Well, get ready for it, an experiment in democratic politics, an unpopular budget aimed at no constituency at all:
Radical reforms to health and education will be outlined today in a searing assessment of federal finances that also calls for the family home to be included in the asset test for the age pension.
Action on the asset test is a key recommendation in a far-reaching review that identifies huge cuts to “middle-class welfare” to prevent budget spending climbing to $690 billion within a decade.
Tony Abbott will also be urged to scrap federal agencies and delegate more services to the states as part of a blueprint from his commission of audit that is already sparking resistance from key cabinet ministers.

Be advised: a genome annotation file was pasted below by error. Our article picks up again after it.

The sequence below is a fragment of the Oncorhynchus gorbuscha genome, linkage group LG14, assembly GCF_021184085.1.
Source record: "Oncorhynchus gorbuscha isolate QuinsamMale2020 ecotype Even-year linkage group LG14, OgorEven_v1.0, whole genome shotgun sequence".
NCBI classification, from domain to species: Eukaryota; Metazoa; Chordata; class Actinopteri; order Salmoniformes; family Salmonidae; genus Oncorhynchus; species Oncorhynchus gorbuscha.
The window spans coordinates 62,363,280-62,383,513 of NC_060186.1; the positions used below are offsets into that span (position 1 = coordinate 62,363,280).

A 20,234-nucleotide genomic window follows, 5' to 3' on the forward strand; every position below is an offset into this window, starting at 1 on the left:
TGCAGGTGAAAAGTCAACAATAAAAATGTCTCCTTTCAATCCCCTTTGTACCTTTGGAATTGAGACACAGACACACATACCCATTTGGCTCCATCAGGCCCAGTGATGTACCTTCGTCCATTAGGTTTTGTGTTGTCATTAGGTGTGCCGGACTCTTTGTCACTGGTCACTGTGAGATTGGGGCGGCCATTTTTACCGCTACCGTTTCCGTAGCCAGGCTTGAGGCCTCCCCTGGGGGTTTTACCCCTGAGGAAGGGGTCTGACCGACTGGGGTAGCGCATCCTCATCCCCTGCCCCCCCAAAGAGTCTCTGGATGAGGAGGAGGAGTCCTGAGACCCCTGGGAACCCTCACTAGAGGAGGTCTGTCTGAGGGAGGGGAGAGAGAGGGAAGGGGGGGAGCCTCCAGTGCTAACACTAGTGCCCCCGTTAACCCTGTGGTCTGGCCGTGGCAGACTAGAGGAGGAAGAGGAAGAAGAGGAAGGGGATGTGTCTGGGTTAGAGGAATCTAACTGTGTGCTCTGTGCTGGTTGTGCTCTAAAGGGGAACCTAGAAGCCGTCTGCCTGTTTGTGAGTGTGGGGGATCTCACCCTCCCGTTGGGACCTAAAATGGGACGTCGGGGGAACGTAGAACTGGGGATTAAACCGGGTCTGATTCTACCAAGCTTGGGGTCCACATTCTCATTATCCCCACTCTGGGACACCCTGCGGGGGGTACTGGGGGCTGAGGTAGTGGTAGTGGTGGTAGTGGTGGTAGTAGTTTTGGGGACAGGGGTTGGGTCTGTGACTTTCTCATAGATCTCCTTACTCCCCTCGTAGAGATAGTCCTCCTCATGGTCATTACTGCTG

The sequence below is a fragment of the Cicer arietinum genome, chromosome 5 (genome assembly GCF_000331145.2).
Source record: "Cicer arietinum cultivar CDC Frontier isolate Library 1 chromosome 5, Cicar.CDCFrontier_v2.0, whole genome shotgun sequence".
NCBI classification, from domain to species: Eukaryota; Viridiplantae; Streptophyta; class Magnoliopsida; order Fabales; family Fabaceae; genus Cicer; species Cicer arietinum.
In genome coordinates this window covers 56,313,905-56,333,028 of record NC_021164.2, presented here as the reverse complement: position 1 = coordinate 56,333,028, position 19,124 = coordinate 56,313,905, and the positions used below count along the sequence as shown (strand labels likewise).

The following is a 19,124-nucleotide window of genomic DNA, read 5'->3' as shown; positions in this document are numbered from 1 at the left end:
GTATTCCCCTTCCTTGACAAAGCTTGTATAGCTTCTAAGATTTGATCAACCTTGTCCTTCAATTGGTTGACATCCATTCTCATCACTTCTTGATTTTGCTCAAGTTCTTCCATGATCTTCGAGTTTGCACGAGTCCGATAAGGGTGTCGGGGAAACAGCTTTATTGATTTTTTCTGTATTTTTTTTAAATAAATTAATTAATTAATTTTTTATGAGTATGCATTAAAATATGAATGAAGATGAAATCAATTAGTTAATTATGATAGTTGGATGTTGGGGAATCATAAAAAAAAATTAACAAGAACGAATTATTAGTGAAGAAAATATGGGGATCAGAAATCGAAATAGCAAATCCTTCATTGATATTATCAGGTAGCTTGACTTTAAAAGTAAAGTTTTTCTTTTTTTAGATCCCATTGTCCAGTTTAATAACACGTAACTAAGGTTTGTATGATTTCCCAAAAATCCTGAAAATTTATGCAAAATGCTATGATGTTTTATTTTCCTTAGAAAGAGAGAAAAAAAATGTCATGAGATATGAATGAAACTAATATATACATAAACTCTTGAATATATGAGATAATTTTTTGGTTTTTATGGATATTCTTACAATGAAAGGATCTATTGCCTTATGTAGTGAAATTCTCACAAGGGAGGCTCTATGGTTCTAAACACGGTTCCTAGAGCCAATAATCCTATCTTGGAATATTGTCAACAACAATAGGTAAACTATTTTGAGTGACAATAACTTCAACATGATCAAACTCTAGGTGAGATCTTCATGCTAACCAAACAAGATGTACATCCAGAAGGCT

The closely held report stops short of calling for the dismantling of federal health and education departments but warns of a massive cost to taxpayers from the duplicated effort between Canberra and the states.
In a deeply controversial finding, the commission identifies billions of dollars in savings from including the family home in the eligibility test for the age pension, arguing it is unfair for ordinary workers to subsidise pensions for the wealthy.